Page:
If you’re interested in charging at one of these stations, they will show up on major charging apps including GM’s apps, the Pilot myRewards Plus app, EVgo, and PlugShare. Next spring, GM EV owners will be able to reserve a charging stall and may see a discount as well. For me, I love that double shot of pull-through chargers and an accessible location. You can make 30 minutes pass by quickly when you have a bathroom, a restaurant, and free Wi-Fi. It’ll also be nice to have ample lighting at night and not be all alone in the corner of a parking lot.

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Uncle D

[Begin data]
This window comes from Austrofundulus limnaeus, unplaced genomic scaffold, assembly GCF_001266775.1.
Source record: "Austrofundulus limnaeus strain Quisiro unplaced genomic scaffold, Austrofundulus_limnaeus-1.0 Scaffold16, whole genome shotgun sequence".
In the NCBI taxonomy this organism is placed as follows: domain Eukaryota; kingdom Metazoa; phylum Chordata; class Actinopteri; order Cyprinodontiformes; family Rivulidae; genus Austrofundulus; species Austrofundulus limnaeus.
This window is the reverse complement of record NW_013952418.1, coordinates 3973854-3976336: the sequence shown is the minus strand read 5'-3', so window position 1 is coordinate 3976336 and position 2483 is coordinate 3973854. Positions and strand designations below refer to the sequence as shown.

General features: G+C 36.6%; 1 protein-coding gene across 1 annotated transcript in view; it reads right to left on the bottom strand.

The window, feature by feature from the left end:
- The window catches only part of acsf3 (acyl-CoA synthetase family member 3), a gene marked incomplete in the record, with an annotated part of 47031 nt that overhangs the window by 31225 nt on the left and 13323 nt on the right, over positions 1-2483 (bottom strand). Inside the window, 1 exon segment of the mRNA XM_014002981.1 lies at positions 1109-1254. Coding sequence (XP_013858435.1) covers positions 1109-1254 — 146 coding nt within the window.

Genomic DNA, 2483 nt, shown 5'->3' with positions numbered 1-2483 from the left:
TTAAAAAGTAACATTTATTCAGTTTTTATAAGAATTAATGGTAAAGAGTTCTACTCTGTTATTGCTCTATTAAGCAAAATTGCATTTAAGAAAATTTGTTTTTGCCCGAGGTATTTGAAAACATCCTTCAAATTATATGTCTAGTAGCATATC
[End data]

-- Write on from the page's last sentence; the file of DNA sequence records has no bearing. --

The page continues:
Uncle D
7 months ago

The biggest issue I have seen (besides dead or poorly working charges) is the queue. Several charging sites I have seen have no way for people to get in line to wait. There’s either no space or just confusion.

The last time I tried to charge during a trip we arrived at a charging location that Google said had 8 chargers, but it only had 4 and only 2 of them were working. Two police vehicles were parked in front of the charges and were telling someone that he had to leave and let the lady in the car next to him charge. Turns out she was parked in front of a dead charger waiting for the person connected to the working charging in the next space to finish. That person finished and left and before she could connect, a guy in a VW pulled in front of the working charger and connected his car. She explained she was waiting for the charger, but he refused to disconnect so she called the police. They eventually made him disconnect and leave. BTW, they told him he could go over the Tesla chargers and charge their with an adapter (no true).